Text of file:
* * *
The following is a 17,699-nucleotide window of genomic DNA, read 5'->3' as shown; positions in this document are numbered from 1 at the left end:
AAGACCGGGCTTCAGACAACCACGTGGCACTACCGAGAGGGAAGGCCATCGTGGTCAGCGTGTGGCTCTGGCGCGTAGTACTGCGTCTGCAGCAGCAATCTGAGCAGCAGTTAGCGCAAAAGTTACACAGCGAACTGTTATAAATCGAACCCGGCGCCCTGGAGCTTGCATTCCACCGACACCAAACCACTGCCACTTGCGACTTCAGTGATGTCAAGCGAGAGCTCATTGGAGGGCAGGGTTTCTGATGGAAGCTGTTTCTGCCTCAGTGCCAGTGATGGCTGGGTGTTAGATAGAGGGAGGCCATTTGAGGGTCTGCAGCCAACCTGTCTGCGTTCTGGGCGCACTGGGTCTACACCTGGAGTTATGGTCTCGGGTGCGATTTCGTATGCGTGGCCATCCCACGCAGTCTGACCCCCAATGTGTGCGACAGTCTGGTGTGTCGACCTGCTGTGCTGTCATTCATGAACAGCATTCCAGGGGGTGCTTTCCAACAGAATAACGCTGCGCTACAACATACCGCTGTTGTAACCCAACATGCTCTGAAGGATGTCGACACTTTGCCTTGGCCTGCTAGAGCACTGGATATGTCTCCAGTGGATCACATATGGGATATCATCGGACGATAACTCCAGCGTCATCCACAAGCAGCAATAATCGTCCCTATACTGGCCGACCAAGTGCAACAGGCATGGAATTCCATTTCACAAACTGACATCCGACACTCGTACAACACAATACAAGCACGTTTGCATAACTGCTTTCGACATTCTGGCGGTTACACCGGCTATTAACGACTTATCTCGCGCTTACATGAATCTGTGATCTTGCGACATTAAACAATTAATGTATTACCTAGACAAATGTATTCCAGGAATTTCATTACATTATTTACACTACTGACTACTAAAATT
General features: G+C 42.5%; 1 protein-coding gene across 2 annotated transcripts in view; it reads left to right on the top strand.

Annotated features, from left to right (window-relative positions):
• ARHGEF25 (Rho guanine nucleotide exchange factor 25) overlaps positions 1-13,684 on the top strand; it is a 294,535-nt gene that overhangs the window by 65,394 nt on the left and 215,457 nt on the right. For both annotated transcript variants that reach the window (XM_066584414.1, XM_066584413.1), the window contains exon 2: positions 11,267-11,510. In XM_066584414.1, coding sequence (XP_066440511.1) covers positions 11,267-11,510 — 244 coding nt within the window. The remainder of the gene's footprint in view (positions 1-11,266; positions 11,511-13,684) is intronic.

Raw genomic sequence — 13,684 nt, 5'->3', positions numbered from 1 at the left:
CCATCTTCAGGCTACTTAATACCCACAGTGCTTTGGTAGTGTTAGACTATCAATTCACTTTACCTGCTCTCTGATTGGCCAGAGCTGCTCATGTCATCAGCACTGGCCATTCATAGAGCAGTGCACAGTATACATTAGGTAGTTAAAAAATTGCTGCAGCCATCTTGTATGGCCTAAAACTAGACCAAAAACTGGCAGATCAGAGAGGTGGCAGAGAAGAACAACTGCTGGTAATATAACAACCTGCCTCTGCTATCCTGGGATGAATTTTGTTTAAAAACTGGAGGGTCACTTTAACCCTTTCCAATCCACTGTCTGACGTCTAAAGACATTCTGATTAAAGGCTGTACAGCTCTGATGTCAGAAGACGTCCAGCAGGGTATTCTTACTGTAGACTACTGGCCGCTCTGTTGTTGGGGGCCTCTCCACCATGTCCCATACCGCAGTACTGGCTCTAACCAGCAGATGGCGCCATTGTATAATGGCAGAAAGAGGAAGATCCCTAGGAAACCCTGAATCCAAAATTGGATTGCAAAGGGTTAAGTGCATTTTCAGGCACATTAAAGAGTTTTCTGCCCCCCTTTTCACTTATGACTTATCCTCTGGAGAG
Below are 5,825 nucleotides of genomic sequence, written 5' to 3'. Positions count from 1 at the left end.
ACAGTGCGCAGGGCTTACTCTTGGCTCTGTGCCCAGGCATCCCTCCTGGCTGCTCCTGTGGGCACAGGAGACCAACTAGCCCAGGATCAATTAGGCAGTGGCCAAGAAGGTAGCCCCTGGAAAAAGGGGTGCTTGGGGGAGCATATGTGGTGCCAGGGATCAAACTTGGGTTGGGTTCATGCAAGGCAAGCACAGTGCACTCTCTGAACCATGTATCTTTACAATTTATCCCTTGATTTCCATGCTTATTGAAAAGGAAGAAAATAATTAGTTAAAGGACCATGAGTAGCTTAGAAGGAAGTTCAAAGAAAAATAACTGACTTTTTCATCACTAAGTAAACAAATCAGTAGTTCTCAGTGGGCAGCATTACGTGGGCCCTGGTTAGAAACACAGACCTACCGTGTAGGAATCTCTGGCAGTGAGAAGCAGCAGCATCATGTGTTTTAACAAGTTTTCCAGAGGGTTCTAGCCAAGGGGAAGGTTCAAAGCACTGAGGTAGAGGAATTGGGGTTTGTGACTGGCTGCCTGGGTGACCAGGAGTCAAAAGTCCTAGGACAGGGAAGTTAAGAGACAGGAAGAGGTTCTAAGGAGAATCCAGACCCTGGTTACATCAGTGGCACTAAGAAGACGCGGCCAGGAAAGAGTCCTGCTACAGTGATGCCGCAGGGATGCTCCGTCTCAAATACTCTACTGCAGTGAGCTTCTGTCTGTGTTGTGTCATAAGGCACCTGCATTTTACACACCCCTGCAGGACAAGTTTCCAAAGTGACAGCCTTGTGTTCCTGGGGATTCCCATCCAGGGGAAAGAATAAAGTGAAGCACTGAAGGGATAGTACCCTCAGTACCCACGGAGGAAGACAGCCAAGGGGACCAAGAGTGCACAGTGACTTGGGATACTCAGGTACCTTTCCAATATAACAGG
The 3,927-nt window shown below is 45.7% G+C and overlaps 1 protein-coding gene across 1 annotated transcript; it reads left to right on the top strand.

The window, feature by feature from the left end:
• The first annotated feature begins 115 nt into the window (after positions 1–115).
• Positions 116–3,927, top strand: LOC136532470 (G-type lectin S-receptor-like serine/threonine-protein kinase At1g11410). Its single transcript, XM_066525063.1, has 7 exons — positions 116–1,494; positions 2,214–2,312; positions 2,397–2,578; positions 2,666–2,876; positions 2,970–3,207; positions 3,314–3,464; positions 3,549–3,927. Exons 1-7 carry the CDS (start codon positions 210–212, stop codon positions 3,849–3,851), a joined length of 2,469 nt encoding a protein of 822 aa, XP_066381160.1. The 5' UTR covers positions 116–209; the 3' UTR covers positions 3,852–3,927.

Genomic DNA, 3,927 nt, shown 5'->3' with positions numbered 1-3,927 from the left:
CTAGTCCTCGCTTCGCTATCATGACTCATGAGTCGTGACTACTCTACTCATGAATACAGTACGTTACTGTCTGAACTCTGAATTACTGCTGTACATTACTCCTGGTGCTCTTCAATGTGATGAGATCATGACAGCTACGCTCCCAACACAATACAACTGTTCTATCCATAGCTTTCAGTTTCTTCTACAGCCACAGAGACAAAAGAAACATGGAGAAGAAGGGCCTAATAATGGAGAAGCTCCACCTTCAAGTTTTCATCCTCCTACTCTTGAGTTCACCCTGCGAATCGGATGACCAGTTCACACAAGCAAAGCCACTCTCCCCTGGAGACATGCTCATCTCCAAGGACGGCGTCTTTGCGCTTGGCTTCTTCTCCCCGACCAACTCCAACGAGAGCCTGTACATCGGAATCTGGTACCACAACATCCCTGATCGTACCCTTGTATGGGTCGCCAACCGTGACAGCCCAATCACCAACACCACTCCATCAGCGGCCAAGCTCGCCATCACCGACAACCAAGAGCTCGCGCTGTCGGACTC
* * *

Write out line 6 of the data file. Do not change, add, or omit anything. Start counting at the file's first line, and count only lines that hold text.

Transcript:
Raw genomic sequence — 13,684 nt, 5'->3', positions numbered from 1 at the left: